"You are right, Mr. Wilmer; we are drifting, sir." It was Captain Porter speaking. "Call all hands again, sir! Let go the other anchor and be quick about it," he added.

Now all was excitement once more, and there was no rest that night. The Essex still dragged nearer to the shore where the waves broke and leaped high against the points of the great sharp rocks. At three o'clock a fourth anchor was let go, but she dragged the whole of them. Nearer and nearer she drifted toward the line of heavy surf. Suddenly there came a shock that sent a tremor through her stout timbers and through the heart of every man on the slippery, sleet-covered deck. The ship had grounded! David, who had crept under the break of the poop deck, gave a gasp; he knew something had happened that meant great danger.

There were two men standing by the wheel. One of them was an old boatswain's mate, William Kingsbury, a type of what was best in a seaman. The midshipmen looked upon him as knowing everything that could be known by any one who followed ships. Marvelous tales could he spin and marvelous knots could he tie. When he shook his head they shook their heads also, for they knew that was the proper thing to do. He was a story book and a barometer, a prophet and a hero.

David had been joined in his place of shelter by Midshipman Jack Cowan, who swung next to him. It only needed a glance at old Kingsbury's face for the boys to determine that things were serious.

"Mark me, messmate," said old Kingsbury, bellowing in his companion's ear, our to'gallant masts will go, if this keeps on, I tell you; mark my word!"

No sooner had he spoken than a sharp snapping report rang out above the roaring of the wind in the rigging. Down came the main top-gallant mast, swinging dangerously close to the deck. Then a sudden gust, harder than the rest, caught it, and it swung clear of the side and tangled happily in the starboard shrouds. Another snap and the mizzen top-gallant mast went over the side.

It was blowing so hard by this time that it was impossible to keep the deck. The men crawled along under the lee of the bulwarks, and from their position of security the two boys saw there was only one living figure now in sight an officer holding fast to the hammock nettings on the quarter-deck. It was Captain Porter.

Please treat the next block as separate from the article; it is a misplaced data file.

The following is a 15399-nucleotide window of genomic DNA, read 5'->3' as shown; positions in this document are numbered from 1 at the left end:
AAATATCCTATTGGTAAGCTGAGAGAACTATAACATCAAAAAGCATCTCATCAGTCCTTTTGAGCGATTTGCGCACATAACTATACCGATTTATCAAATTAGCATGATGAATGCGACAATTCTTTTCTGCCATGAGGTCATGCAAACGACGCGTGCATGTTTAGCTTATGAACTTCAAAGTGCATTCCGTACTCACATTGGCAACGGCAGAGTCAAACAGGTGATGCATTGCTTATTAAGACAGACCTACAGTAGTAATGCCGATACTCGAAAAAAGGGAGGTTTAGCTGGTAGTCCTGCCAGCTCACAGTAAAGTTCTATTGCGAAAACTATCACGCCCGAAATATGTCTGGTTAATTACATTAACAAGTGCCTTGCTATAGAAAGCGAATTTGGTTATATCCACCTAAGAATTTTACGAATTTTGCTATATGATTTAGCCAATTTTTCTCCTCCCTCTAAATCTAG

It had been impossible to house the masts, as everything was frozen stiff. There was only one thing more left to do, and soon preparations were made to carry the last hope out. Standing in the galley were a score of men with axes, ready at a word to rush out on the deck and hack away the stays and let the great masts go overboard.

But just at this critical moment the wind changed a few points, and old Kingsbury's face relaxed.

"We're safe," he said. "It's blown its worst and hardest."

Now almost as quickly as it had arisen the storm died down, and the exhausted crew sought sleep and rest. But it was broad daylight, and so cold had it been that it was found that one of the powder monkeys—a black boy—had frozen in his hammock.

By good handling the Essex was worked off the bank, and on the afternoon of Christmas day she anchored in the inner harbor.

Again was David sent to school—this time to a Mr. Adams in Newport, but he had for his companions all the midshipmen of the Essex and of two other vessels which were then in port. There was little time for skylarking; it was mostly work, work, and study, study, from morning until nightfall. For five long months the boys saw no more of shipboard life. Then it came to be rumored that they would soon be ordered to sea again, and the prospect of a change was hailed with joy by all.